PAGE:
Late to the dance

by Trey Nosrac

“Are you going to the yearling sales?”

“Nah. I thought about going, but then I googled the national guidelines for agricultural auctions and got depressed (guidelines available here).

He clutched his heart in fake shock, “This is blasphemy. Since when does Trey follow guidance or rules?”

“Since the virus messed with my mind. A yearling sale seems like going to a festival without food and fun. I would need to talk through a muzzle and wash my hands another eight thousand times.”

He added, “And you can’t physically evaluate yearlings when you bid online.”

“Well, honestly, in my case, that’s no big deal. I never know what I’m looking at with yearlings. They all look great. I’ve looked at thousands and never eliminated one.] Not seeing them in person would probably level the bidding field for a person with my lack of conformation chops.”

“No buying, no selling at sales this year?” He asked.

“Doesn’t look like it for moi.”

I paused, then threw out something to kick around. “I did have an interesting experience this year.”

“Everybody is having an interesting year.”

“I mean on the yearling front, well, technically, on the 2-year-old front. The events made me think about yearling sales.”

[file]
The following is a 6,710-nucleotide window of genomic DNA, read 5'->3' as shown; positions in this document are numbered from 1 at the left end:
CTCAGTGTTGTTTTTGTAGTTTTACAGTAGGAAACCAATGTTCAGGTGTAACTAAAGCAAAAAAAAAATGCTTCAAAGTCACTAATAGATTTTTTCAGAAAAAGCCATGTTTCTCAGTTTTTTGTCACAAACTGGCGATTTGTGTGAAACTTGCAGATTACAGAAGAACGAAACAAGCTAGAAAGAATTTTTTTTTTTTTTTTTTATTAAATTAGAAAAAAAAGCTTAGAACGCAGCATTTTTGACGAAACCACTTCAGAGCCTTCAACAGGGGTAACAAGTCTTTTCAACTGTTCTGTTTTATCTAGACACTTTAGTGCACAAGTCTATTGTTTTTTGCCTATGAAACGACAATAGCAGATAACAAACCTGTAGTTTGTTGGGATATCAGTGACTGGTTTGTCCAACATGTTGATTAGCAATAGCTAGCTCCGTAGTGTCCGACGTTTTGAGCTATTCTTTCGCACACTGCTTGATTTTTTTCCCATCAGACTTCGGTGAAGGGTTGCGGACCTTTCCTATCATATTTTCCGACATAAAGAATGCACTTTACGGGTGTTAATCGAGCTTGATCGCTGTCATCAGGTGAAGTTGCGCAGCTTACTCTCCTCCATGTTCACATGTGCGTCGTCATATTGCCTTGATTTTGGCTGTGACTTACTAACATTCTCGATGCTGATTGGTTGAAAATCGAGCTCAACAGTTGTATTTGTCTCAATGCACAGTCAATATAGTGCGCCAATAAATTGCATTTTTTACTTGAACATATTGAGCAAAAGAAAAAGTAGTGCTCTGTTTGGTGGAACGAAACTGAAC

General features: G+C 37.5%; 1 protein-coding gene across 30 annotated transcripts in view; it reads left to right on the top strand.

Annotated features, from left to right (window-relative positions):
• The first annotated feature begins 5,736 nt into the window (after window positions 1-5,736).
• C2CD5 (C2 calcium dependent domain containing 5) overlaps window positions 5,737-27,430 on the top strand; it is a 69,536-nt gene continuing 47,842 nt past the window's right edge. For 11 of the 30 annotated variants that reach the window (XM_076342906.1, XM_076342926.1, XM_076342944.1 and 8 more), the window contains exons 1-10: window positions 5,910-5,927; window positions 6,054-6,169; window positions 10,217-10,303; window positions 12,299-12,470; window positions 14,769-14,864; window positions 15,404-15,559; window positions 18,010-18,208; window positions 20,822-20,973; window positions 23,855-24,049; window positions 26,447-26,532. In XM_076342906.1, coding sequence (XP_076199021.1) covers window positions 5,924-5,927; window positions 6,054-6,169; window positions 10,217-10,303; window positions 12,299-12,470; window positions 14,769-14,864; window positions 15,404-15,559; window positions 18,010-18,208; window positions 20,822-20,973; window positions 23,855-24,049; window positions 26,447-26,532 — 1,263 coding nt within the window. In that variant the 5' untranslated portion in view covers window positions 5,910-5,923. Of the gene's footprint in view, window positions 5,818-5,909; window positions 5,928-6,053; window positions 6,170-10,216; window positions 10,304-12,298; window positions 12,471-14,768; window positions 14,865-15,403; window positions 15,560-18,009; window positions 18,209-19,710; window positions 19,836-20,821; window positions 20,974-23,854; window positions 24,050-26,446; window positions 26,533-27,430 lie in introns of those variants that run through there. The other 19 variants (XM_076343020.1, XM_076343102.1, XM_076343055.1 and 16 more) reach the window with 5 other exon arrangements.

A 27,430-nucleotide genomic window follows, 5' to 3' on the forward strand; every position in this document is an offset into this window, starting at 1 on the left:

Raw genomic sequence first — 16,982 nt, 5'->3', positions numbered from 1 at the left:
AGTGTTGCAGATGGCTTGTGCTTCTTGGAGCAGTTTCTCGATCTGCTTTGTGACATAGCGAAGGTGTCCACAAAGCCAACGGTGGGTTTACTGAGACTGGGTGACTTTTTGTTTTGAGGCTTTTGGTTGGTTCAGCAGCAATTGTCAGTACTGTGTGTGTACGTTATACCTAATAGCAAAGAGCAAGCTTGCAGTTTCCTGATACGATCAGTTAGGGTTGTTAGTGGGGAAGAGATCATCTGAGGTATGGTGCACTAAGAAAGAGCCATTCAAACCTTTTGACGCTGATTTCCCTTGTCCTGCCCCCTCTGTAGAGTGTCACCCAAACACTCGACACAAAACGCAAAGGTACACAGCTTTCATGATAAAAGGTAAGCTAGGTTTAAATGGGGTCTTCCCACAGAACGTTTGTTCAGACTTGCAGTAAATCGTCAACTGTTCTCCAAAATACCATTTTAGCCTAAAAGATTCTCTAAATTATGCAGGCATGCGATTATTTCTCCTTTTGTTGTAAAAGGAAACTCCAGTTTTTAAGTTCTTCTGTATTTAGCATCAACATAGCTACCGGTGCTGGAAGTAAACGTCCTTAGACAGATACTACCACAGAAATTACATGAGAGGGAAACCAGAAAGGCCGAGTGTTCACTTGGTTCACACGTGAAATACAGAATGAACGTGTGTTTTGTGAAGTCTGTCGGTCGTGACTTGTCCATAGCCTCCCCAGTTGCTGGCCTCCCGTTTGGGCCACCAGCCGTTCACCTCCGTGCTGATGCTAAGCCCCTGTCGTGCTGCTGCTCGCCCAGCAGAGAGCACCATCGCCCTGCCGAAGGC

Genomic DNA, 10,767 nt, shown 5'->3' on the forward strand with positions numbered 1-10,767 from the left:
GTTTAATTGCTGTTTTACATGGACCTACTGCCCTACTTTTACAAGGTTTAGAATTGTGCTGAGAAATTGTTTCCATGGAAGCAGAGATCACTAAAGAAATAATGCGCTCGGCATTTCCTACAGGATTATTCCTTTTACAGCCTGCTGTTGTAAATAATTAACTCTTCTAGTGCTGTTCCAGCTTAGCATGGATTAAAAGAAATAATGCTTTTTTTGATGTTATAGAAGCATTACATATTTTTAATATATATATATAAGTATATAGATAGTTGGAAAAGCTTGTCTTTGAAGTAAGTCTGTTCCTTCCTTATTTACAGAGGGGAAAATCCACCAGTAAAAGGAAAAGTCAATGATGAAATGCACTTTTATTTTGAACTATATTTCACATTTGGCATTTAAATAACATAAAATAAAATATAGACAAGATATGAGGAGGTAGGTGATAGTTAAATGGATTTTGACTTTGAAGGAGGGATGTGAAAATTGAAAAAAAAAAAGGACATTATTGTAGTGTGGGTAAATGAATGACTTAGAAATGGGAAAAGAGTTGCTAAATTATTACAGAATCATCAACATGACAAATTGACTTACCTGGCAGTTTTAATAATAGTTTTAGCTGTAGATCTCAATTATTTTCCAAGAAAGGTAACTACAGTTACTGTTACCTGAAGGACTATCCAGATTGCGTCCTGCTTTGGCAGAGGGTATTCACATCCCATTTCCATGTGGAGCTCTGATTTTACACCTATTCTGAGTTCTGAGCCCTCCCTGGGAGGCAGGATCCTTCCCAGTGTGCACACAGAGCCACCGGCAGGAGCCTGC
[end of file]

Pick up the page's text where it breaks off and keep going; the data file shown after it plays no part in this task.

He chuckled, “I don’t believe you have soiled the yearling sales arena with your hair-brained innovations.”

“Good, that gives me fertile ground to plow. Here’s the thing, last year, I piddled around with our yearling. One day in the fall, we were going to sell him online, then I got distracted. My pal and I talked but didn’t act. Days rolled on with other mayhem and projects. Before I knew it, I was opening Christmas presents and realized that the colt was still on the farm and needed to head out for breaking to harness.”

“You got a late start?”

“For sure, our annual yearling usually gets started right after a fall sale. We didn’t get this colt to the trainer until late January.”


“He did fine, even with time lost for gelding. The colt trained down nicely. He qualified with the rest of the 2-year-olds, and he put together a nice season. This delayed start made me think of a wild idea of mine that nobody will agree with for 500 good reasons.”

He gave a small shake of his head, “Off you go, marching to a different drum.”

“There ain’t nothing wrong with being unique. Everybody is unique. Some of us just express it better.”

“What is it this time?” he said with a touch of mockery.

“I always thought that the yearling sales should begin shortly after New Year’s Day. This past year validated me.”

“You seek validation?”

“No, validation is for parking. I don’t even post on Facebook.”

He sighed, “Of course, you have imaginary reasons for your obvious insanity.”

“Absolutely. Right off the bat, you save a couple of months of training bills. Of course, most people who know what they are talking about will tell you about foundation miles, learning lessons, rushing things, yada, yada.”

He gave a little shrug, “The need for early training probably varies from horse to horse. Maybe you just got lucky that this horse didn’t need as much time.”